The Lost Art of Love

Posted on November 22, 2011

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“A new commandment I give to you, that you love one another: just as I have loved you, you also are to love one another. By this all people will know that you are my disciples, if you have love for one another.” (John 13:34-35)

“Let love be genuine. Abhor what is evil; hold fast to what is good. Love one another with brotherly affection. Outdo one another in showing honor.” (Romans 12:9-10)

“Beloved, let us love one another…” (1 John 4:7)

The Bible is packed full of examples and exhortations to “love one another”. And not just to love our fellow brethren in Christ, but to love all, even those who “curse you”.

This love that is spoken of so often in Scripture isn’t the love that many of us have come to know in modern society; that is, love that expects something in return. This love, that Jesus and His apostles spoke so often about, is to be a sincere love — the love that is in Christ. For His love, for He is love, is different from what many of us have come to know. His love, which indeed dwells in us, seeks to honor others above Himself.

The love that we naturally possess (apart from Christ) has limits and bounds. However, the love that He possesses and that He embodies, is the love that is found in 1 Corinthians 13. And the amazing thing about this love is the very fact that it’s not ours to show, but it is His to show through us. This comes by simple rest and trust in Him who lives in us by the Holy Spirit.

Love: the Lost Art

For many of us that have left the institutional system, we have lost something that needs so desperately to return to us: Love.

Many have been abused, mistreated, and even spiritually and psychologically damaged by many religious systems and movements. This is a fact. Also, many of us have also come to see through this mistreatment a need to return to the pattern of church practice and structure that we see in Scripture. It’s a beautiful thing, don’t get me wrong.

But, one thing that has been lost or forgotten in the process, is that we are called to love our brothers and sisters in Christ — no matter what our theological or ecclesiological differences may be.

Many see the “Organic Church Movement” in a very negative light because many in this “movement” have spent countless hours speaking badly against their fellow brothers and sisters that choose to meet in traditional churches. This fact is sad and literally breaks my heart.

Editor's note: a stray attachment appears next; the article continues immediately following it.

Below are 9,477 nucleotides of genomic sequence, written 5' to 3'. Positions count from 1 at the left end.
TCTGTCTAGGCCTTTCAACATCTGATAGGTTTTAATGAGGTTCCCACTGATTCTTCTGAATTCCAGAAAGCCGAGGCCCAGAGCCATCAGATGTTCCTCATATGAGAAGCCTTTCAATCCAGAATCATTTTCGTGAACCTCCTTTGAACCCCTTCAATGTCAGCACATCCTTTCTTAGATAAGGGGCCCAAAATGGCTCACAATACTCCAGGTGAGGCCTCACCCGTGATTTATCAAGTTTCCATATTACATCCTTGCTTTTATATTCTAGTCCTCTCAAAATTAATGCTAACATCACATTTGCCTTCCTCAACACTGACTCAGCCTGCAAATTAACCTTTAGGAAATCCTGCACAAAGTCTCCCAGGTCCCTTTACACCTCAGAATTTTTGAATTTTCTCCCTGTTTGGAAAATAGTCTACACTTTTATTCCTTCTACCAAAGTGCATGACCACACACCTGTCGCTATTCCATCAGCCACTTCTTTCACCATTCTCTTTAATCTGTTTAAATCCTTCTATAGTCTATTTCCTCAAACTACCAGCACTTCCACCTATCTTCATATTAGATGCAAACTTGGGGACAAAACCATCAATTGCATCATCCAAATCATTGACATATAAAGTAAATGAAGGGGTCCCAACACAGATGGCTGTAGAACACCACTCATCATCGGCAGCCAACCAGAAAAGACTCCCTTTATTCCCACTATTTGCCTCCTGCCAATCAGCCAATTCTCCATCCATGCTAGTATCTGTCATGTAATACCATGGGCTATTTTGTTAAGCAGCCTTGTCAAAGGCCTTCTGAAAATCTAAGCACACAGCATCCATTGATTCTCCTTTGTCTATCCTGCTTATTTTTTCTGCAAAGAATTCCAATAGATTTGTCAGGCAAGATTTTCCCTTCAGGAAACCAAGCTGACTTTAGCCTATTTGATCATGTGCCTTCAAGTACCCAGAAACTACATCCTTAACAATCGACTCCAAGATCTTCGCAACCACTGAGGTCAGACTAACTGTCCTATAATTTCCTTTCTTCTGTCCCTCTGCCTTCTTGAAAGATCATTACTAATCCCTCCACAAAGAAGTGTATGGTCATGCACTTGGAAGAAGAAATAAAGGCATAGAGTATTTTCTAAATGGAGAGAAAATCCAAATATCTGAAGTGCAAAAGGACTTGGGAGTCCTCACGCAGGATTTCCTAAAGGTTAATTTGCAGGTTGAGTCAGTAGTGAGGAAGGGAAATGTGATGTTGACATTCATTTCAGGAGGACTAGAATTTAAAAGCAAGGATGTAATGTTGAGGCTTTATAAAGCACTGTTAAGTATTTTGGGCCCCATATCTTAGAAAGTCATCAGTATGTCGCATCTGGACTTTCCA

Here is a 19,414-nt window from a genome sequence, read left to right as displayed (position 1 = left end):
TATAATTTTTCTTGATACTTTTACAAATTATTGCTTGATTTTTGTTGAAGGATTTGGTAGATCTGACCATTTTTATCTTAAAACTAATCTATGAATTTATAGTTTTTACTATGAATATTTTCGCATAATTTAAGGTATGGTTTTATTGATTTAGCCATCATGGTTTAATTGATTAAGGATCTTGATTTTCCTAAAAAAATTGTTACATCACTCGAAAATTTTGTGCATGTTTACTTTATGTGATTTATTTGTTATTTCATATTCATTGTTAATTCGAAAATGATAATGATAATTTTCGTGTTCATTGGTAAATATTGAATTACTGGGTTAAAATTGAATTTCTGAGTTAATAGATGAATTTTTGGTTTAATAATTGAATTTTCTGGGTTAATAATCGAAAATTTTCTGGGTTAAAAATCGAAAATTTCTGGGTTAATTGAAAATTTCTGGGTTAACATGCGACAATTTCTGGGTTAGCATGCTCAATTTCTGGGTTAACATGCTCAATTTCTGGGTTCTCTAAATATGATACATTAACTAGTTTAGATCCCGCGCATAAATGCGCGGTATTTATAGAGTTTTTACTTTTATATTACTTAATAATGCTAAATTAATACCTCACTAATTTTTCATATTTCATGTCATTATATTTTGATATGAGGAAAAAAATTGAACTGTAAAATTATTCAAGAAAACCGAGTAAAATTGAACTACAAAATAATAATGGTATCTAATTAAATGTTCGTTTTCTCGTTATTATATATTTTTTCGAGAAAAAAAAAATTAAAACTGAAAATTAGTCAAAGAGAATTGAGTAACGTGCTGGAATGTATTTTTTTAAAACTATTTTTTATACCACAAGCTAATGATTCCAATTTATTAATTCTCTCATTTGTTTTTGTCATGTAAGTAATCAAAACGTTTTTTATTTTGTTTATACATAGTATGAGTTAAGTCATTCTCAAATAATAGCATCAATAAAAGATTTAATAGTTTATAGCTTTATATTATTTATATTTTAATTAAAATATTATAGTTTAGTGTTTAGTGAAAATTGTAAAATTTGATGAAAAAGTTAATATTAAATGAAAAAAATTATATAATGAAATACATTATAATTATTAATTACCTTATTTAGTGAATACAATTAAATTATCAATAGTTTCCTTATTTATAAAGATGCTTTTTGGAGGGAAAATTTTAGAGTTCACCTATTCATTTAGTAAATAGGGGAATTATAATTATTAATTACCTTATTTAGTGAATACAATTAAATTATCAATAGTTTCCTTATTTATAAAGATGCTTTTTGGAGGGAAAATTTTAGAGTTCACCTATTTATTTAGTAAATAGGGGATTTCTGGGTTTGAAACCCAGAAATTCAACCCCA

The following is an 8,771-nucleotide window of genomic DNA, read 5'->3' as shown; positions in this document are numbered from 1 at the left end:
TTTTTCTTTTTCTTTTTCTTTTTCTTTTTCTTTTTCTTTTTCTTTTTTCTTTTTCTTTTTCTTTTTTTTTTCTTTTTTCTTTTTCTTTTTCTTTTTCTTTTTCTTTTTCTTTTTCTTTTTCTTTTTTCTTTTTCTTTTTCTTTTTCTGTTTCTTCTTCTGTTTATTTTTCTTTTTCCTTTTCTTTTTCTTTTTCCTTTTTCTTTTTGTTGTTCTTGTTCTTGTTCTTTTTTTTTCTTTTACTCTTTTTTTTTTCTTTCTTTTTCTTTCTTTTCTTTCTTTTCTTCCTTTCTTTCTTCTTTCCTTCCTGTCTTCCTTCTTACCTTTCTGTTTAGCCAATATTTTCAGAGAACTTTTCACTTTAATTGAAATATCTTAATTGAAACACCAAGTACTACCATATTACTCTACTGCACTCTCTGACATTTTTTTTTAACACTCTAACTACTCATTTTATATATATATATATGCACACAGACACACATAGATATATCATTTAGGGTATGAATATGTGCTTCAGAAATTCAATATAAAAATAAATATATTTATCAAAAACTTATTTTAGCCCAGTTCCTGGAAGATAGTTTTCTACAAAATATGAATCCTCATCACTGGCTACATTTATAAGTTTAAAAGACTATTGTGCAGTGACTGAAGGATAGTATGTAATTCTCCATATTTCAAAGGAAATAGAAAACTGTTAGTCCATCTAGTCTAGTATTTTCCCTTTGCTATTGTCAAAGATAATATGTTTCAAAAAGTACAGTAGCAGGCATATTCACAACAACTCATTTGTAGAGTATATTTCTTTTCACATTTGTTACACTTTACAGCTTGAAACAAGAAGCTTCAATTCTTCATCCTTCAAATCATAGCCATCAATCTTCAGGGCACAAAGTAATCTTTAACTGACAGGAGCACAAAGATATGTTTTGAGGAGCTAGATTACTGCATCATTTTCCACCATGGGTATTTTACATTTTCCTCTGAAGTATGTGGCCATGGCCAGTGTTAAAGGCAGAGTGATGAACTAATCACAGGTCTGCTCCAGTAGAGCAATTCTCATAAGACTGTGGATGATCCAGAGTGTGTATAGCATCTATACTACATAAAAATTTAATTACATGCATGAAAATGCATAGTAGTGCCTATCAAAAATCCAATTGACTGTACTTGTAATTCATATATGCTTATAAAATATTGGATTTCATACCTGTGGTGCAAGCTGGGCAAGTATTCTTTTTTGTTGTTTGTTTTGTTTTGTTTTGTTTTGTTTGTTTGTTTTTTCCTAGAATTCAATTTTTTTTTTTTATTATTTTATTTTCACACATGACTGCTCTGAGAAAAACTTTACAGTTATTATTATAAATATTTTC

Many break away from the traditional system because they see the inconsistency in what they read in Scripture versus what they see in church. But after breaking away from that system, they often become what they oppose. Instead of showing by example what is right, they continue to set themselves apart from the religious system by ridiculing the people who still attend such services. They cry for unity but they divide. They claim a desire for love and acceptance, but they disown and reject.

The words of Christ are quite clear: love one another, love those who curse you; bless those who abuse you.

But this doesn’t only apply to those who are in agreement with the “Organic Church model” of doing church. It applies to all that call on the name of Jesus. That means loving and accepting those who may have different beliefs how worship is supposed to be done, how to dress, whether or not the rapture will happen, emphasis on spiritual gifts, etc. etc. The reason we have over 30,000 Christian denominations today is because we refuse to accept and love those who have opposing emphases on different matters of theology or doctrine or church practice.

The model for the church, whether you attend an institutional church or an Organic Church, is all accepting. In the words of Paul (which still have a use today), “there is neither Jew nor Greek, slave nor free, male nor female, for you are all one in Christ Jesus.” (Gal. 3:28)

Regaining that Lost Art-Form

This post is meant to be an encouragement — an encouragement to love those who disagree with you. To love those who say you are wrong and strictly oppose you with their words and actions. To love those who gossip about you, to bless them and pray for them. To love those who you may deem as “religious”. To love those that accuse you of sin or heresy, even when it hurts. And above all, to love those who misunderstand you.

Love doesn’t mean that we lose our opinions and our convictions and give in to what others are saying in order to relieve disagreement. But love seeks unity within the midst of disagreement. Love seeks patience against a violent word against us. Love seeks peace in the midst of strife and friction. This is the way of Jesus Christ and you and I are called to this way as well.

To love this way means to deny ourselves. To be silent at times we wish to defend ourselves. At other times it means to speak up and be heard.

Saints, children of God, loved by the Father, let us love one another in order to show others, believers and unbelievers alike, the way of Jesus Christ.

Amen.

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